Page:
A Word About Itinerary
The disk should properly be read in the correct order: recto, verso, recto. The disk was made this way in order to keep all the chaos and violence of flood and war on the verso side and the more stately and somber themes of deceased ancestors and flood memorial on the recto side, while still affording the reader a fully comprehensible narrative. The division between the sacred and the profane is a very old concept worldwide; for those cultures with origins in the ancient Near East, this is especially true, even up to the present day.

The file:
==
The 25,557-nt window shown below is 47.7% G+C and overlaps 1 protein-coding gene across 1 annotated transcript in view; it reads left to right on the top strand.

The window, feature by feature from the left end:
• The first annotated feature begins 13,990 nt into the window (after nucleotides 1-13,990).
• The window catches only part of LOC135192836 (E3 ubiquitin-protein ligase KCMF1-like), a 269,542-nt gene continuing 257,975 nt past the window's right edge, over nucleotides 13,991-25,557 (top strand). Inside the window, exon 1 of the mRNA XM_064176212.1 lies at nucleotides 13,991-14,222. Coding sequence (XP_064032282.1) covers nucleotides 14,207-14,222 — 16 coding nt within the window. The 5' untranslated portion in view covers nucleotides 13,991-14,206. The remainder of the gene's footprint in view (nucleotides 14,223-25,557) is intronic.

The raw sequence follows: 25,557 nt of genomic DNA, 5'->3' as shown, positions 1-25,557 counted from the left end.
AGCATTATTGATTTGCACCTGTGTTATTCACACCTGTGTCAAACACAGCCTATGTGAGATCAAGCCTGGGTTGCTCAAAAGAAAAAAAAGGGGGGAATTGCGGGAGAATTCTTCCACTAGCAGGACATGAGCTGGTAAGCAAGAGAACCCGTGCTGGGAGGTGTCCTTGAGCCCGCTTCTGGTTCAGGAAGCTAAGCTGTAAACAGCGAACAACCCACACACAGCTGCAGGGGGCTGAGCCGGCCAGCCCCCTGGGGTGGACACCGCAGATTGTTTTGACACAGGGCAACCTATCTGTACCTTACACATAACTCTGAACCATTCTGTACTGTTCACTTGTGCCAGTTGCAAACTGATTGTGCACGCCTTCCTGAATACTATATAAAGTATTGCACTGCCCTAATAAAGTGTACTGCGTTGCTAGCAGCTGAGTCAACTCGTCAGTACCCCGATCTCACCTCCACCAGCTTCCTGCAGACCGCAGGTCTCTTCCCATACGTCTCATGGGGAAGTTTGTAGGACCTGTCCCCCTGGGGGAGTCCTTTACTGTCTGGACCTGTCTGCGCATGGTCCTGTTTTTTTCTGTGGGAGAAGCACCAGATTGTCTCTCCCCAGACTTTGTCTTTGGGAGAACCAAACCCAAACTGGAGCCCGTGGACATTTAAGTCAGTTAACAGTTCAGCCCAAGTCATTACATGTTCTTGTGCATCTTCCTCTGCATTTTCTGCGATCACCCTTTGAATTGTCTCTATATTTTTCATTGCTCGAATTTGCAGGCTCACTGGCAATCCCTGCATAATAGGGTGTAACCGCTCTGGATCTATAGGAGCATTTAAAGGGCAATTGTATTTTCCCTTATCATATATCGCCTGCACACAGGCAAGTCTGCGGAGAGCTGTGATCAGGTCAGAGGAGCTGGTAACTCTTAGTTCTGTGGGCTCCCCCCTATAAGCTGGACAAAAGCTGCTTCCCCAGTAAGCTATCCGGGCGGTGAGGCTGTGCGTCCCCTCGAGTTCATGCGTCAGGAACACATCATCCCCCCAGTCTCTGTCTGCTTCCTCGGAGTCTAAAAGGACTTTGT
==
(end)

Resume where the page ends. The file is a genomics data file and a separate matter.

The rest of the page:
At A19 is found a logogram depicting an unstrung recurved bow that Sir Arthur Evans defined as Asiatic Composite, that is to say, a Near Eastern composite type that had its origins in western Asia. And he was certainly correct. This military technology eventually found its way into the armies, navies and cavalries of city states and empires throughout the ancient world. There is simply no credible evidence, however, for Minoan use of the composite bow, and any evidence for Mycenaean use of the composite bow before, or during the time of, the Mycenaean invasion of Crete, is absent as well. Regardless, a Mycenaean culture — probably Achaeans — sacked Phaistos in the 15th century BCE (at which time the palace collapsed on top of the disk) and appear to have left the area soon thereafter, since there is no evidence for Mycenaean occupation of Phaistos after this. Any inclusion of the composite bow on a Minoan or Mycenaean Phaistos Disk is, therefore, out of the question. The 3rd millennium BCE on the other hand, saw the debut of the composite bow in the ancient Near East, namely in the Akkadian Empire of the 23rd century BCE during the reign of one Naram-Sin. Amorite tribes had the misfortune of coning into violent contact with this very king at Jebel Bishri (Mountain of the Amorites) and were defeated by him there, and no doubt these tribes learned of the composite bow at that time, or some time not long after. A gaping window of opportunity indeed, for inclusion of said bow on an Ugaritic Phaistos Disk.